Although it may be considered a new alternative
medicine in America, Ayurveda,
as the world’s oldest known health-care system, is the
“granddaddy” of healing traditions. Developed over centuries of use,
it is a mind, body, and spirit approach to healing that attempts to keep
people healthy and disease-free. Ayurveda’s focus is the prevention of
disease, including the sort of chronic health problems that frequently
afflict individuals with physical disabilities, including spinal cord
injury (SCI), and multiple sclerosis (MS).
Ayurveda originated in ancient India over 5,000
years ago. In spite - or perhaps because - of these ancient roots, its
influence in today’s world may be greater than people think.
For example, according to legend, Buddha, a great
admirer of Ayurveda, sent teachers to different countries to integrate
Ayurvedic perspectives into local healing traditions. These traditions,
in turn, became the foundation for many of today’s approaches to
Ayurveda survived various threats over the
millennia because it was deeply ingrained within Indian family customs
and culture. These threats, in part, resulted from foreign conquests of
India by Muslim nations and later the British, who imposed their medical
conventional medicine) on Indian society.
After Indian independence in 1947, Ayurvedic
medicine began to resurface in popularity. The Maharishi Mahesh Yogi,
Transcendental Meditation Program founder, facilitated its introduction
into western society. Ayurveda’s
visibility soared after the popular author Deepak Chopra began
publishing best-sellers on the subject.
In Sanskrit, the ancient language of India, Ayurveda
means the “science of life and longevity.” It attempts to make sense
out of life through living in harmony with nature. Because of its
ancient origins, Ayurveda is explained with concepts and terminology
developed without the benefit of modern anatomical and physiological
People steeped in 20th- century medical
thinking may view Ayurveda’s tradition-based theories as archaic with
limited healthcare relevance in today’s world. Nevertheless, ancient
wisdom often has much validity. Modern
science is increasingly proving the effectiveness of many Ayurvedic
therapies and approaches, and explaining how they work in scientific
Ayurvedic Mind-Body Type:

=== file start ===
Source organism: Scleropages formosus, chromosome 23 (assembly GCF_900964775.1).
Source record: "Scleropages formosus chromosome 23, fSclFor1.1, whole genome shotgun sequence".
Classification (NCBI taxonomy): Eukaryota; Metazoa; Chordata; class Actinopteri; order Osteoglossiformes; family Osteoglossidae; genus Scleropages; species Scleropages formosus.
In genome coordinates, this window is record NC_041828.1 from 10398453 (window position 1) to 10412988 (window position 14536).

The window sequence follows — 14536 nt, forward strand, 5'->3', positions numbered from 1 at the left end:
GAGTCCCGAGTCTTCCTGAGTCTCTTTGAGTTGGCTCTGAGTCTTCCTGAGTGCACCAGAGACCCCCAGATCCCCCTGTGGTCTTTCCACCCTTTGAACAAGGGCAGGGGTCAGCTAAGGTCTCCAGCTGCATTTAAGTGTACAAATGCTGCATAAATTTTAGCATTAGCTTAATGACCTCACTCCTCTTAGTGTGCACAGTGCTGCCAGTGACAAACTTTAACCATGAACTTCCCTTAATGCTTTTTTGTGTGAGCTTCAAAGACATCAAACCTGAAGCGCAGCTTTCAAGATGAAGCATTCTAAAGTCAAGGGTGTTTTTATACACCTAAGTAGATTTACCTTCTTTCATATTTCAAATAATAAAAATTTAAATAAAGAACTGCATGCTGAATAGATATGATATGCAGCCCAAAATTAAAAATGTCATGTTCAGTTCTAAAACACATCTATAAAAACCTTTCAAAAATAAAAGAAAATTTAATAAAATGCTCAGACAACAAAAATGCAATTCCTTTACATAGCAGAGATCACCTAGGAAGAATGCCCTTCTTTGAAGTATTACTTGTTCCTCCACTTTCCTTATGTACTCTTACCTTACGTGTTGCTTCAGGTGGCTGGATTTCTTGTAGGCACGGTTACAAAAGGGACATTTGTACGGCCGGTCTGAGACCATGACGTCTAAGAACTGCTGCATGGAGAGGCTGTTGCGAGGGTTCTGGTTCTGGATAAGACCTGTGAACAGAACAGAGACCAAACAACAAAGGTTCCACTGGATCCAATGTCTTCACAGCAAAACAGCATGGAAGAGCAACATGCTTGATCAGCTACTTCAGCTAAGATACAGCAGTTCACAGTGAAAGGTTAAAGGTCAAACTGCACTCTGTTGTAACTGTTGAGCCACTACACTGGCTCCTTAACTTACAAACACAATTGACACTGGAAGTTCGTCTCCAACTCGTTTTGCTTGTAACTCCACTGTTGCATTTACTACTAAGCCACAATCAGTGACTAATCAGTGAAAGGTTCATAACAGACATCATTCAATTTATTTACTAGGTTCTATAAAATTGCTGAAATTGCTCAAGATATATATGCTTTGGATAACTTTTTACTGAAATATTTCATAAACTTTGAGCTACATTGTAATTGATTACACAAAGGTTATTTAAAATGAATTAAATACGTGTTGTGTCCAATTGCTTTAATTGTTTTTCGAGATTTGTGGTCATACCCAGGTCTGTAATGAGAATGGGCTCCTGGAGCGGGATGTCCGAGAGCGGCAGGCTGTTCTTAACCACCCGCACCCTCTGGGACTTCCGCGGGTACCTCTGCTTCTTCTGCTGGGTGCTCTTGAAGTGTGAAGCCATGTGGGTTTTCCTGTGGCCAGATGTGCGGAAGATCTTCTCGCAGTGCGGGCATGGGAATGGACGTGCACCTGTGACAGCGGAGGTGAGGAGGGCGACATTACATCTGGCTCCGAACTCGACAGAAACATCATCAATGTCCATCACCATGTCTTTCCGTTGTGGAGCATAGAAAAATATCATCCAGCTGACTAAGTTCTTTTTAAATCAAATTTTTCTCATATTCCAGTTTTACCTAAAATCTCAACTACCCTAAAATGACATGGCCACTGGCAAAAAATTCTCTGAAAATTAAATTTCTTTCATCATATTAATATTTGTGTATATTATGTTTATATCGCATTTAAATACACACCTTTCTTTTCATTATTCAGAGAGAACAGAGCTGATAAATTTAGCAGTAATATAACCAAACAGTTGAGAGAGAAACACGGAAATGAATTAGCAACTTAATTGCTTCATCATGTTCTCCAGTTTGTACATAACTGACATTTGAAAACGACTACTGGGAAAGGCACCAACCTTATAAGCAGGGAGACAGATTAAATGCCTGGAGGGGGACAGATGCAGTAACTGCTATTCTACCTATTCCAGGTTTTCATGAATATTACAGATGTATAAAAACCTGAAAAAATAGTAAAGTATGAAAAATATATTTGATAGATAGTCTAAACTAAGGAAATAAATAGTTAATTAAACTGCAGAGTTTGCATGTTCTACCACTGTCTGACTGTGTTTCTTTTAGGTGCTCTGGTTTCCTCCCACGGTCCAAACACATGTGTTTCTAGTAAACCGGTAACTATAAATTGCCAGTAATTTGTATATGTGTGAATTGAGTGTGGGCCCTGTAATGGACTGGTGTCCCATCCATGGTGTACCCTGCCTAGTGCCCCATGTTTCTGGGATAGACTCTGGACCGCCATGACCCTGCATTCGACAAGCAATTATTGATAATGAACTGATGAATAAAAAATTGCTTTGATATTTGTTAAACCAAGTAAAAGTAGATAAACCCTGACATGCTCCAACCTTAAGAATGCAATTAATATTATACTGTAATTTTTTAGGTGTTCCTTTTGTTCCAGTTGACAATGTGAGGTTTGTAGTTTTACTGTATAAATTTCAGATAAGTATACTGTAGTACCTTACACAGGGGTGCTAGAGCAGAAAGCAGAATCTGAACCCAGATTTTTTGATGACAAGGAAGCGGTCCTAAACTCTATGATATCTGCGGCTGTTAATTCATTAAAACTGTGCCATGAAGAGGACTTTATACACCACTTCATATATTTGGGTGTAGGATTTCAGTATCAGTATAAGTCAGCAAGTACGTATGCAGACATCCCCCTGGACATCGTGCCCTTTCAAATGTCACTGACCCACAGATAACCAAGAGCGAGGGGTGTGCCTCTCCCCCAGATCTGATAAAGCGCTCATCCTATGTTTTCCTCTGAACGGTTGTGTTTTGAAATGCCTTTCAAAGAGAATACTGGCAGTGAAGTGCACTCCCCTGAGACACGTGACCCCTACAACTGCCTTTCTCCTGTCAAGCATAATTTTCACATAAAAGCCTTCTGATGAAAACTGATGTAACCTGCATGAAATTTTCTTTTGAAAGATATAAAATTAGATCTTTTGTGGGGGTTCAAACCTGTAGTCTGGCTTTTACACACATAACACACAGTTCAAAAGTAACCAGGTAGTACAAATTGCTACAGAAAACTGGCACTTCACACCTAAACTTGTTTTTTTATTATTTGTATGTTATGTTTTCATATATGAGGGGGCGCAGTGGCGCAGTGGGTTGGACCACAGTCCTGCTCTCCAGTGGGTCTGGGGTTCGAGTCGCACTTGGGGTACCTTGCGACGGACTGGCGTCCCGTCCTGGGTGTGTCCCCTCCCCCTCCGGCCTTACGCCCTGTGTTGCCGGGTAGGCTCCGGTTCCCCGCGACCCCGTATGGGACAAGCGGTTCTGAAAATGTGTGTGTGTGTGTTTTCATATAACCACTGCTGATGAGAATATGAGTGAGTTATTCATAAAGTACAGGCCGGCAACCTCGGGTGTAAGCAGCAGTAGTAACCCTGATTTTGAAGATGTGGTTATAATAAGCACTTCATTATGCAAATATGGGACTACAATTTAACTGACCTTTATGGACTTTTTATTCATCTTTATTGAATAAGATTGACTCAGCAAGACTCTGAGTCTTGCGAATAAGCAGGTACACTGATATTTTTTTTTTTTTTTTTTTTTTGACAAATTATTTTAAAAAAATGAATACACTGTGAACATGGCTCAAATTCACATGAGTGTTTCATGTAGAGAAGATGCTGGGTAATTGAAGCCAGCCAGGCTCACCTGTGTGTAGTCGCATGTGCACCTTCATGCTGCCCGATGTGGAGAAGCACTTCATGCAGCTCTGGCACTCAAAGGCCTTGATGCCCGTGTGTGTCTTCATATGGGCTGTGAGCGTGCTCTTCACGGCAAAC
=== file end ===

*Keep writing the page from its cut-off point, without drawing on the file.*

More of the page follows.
According to Ayurvedic theory, all individuals are
made up of three basic energies or doshas
called vata, pitta, and kapha
These are present in unique proportions defined at birth. Like a
fingerprint, your characteristic mix, called prakruti,
will distinguish you for life with respect to physical, mental, and
emotional predispositions. It
reflects your true, essential self. Although your prakruti may be set
for life, your day–to-day mix of vata, pitta, and kapha may vary
greatly depending how well you interact with your environment (e.g.,
stress, dietary choices, exercise patterns, and seasonal changes).
Your current mix is called your vikruti. If your vikruti is identical to your prakruti (i.e.,
born-with Ayurvedic ideal), your health should be excellent. Simply
stated, if you can remain true to who you are from an Ayurvedic
perspective, you will be healthy; if you cannot, you will invite
The vata, pitta, and kapha doshas are associated
with different individual characteristics:
Vata is the pranic life-force energy associated with physical and
psychological movement, circulation and the nervous system. People
predominately influenced by the vata dosha tend to have thin, light,
flexible bodies and are characteristically quick, changeable,
unpredictable, enthusiastic, and talkative. They often possess quick
minds and are creative. When
out of balance, vata individuals experience nervous-system disorders,
energy or intestinal problems, insomnia, dry skin, and anxiety. The vata
dosha is balanced by regular habits, quiet, attention to fluids,
decreased sensitivity to stress, ample rest, warmth, steady nourishment,
and oil message.
Pitta energy governs metabolism. Pitta individuals are often of
medium height and build; and tend to be fiery, intense, possess a sharp
and creative mind, a penetrating look in their eyes, a ruddy complexion,
a competitive streak, and a hot temper. When out of balance, they
experience fevers, inflammatory disorders, heartburn, ulcers, skin
rashes, anger, and irritation. Moderation, coolness, leisure, exposure
to natural beauty, and decreased stimulants balance the pitta dosha.
Kapha energy governs the body’s structure and provides strength,
vigor and stability. Kapha individuals usually have a strong, large,
healthy, well-developed bodies that tend to gain weight. They are
even-tempered and calm, and have impressive endurance. When out of
balance, Kapha individuals are predisposed to respiratory and congestion
disorders, sinus problems, obesity, tumors, and lethargy. The kapha
dosha is balanced by regular exercise weight control, variety of
experiences, warmth, dryness, and reduced sweetness.
To maintain health, you must strive to adjust your